Entry: woebegone (adj.)
In context: "...a woebegone little marginal archaic desktop-pub.-looking thing..."
Definition: ‘Beset with woe’; oppressed with misfortune, distress, sorrow, or grief. Obs. or arch.
Etymology: The construction out of which this word arose is illustrated by the quots. immediately following, in which an objective pronoun is governed by a complex verb phrase containing bego v. (q.v. sense 8) with woe n. as subject (me is wo bigon = woe has beset me) <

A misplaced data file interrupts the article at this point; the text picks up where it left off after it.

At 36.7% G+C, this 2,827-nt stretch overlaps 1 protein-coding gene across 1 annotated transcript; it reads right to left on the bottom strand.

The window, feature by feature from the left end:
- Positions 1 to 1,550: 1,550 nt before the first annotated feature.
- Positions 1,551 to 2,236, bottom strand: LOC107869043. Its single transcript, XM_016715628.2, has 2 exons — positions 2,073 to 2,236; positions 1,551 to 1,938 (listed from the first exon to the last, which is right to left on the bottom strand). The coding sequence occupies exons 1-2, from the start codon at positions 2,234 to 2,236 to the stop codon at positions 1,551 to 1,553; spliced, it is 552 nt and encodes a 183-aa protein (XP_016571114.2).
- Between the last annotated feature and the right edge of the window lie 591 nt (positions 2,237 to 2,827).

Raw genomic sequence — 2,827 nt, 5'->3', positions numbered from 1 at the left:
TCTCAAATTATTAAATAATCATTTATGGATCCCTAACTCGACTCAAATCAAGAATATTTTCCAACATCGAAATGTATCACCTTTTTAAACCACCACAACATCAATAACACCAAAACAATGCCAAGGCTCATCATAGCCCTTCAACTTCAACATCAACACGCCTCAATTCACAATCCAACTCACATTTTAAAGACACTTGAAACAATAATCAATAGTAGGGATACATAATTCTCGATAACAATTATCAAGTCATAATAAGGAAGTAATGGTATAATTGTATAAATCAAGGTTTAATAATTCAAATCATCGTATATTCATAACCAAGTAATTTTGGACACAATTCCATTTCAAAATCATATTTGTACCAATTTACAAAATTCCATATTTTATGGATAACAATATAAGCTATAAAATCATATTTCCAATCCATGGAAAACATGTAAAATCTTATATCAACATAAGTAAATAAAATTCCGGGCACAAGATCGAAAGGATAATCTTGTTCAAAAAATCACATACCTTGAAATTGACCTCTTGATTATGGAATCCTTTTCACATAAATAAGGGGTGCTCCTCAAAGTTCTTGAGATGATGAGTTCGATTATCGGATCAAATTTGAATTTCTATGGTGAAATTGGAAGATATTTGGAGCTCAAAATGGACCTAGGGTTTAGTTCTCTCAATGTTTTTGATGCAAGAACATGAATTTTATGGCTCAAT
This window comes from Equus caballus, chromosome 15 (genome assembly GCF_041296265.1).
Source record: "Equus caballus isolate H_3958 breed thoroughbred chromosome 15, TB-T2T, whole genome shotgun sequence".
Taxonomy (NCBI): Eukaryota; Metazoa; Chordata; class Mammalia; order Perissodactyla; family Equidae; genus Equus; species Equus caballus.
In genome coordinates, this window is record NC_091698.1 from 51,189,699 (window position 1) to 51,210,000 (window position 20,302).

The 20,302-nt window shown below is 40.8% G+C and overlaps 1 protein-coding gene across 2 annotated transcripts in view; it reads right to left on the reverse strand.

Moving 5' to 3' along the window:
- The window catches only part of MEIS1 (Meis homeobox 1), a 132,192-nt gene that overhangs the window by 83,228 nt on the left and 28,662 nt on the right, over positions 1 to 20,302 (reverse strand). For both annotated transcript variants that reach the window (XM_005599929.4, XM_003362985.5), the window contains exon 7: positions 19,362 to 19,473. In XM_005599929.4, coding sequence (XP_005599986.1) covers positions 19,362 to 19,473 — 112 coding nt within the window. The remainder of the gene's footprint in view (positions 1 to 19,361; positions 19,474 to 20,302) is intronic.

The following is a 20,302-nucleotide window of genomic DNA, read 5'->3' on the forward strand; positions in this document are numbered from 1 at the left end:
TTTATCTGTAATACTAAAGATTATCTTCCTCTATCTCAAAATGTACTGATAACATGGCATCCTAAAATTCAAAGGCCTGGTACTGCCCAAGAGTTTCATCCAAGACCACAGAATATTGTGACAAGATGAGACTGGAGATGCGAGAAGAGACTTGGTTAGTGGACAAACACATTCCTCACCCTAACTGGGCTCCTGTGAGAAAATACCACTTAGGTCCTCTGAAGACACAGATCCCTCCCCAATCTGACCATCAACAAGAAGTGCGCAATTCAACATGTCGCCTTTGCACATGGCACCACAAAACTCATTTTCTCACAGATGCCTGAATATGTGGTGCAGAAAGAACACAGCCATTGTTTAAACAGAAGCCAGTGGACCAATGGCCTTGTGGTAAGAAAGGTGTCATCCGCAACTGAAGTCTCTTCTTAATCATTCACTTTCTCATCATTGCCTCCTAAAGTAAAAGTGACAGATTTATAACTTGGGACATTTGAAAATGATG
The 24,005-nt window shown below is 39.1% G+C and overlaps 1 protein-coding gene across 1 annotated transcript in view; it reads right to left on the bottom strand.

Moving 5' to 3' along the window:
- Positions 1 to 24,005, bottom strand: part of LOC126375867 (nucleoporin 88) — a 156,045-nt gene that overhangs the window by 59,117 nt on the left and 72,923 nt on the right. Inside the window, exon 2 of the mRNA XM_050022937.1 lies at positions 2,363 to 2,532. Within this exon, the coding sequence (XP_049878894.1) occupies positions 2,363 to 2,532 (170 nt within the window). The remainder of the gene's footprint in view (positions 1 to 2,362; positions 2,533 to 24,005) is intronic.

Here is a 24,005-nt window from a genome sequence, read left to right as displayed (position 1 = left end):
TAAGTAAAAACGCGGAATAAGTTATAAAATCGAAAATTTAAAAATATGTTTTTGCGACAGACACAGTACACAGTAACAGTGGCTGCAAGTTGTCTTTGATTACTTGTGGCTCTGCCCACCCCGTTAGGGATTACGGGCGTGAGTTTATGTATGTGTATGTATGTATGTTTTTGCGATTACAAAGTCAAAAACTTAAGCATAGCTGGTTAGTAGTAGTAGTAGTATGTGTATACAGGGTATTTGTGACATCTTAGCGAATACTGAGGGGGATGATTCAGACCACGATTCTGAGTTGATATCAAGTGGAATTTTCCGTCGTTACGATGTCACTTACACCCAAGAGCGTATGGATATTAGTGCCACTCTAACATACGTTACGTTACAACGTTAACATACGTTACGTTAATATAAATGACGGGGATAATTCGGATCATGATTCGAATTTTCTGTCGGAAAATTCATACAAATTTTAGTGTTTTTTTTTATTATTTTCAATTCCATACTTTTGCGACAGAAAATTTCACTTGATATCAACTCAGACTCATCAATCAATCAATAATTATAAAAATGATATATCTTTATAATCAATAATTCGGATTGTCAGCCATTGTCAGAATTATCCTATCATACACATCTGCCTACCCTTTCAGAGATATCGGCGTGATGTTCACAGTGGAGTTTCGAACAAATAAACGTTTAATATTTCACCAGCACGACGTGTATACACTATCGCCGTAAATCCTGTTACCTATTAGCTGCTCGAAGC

c1330 Amis & Amil. 2150 Me nas neuer so woe bigon, Yif thou it wost vnderstond! For..almost ichaue him slon.
c1405 (1395) Chaucer Franklin's Tale (Hengwrt) (2003) l. 608 Noght wolde I telle yow how me is wo bigon But certes outher moste I dye or pleyne.
Subsequently a change of construction took place, parallel to the passing of me is woe into I am woe (see woe adj.), woe and begone becoming consequently so indivisibly associated as to form a compound.
In the following quot. there seems to be a blend of the old and new constructions:
1593 T. Watson Tears of Fancie xxxviii, My hart doth whisper I am woe begone me.
SNOOT score: 1
Source: Oxford English Dictionary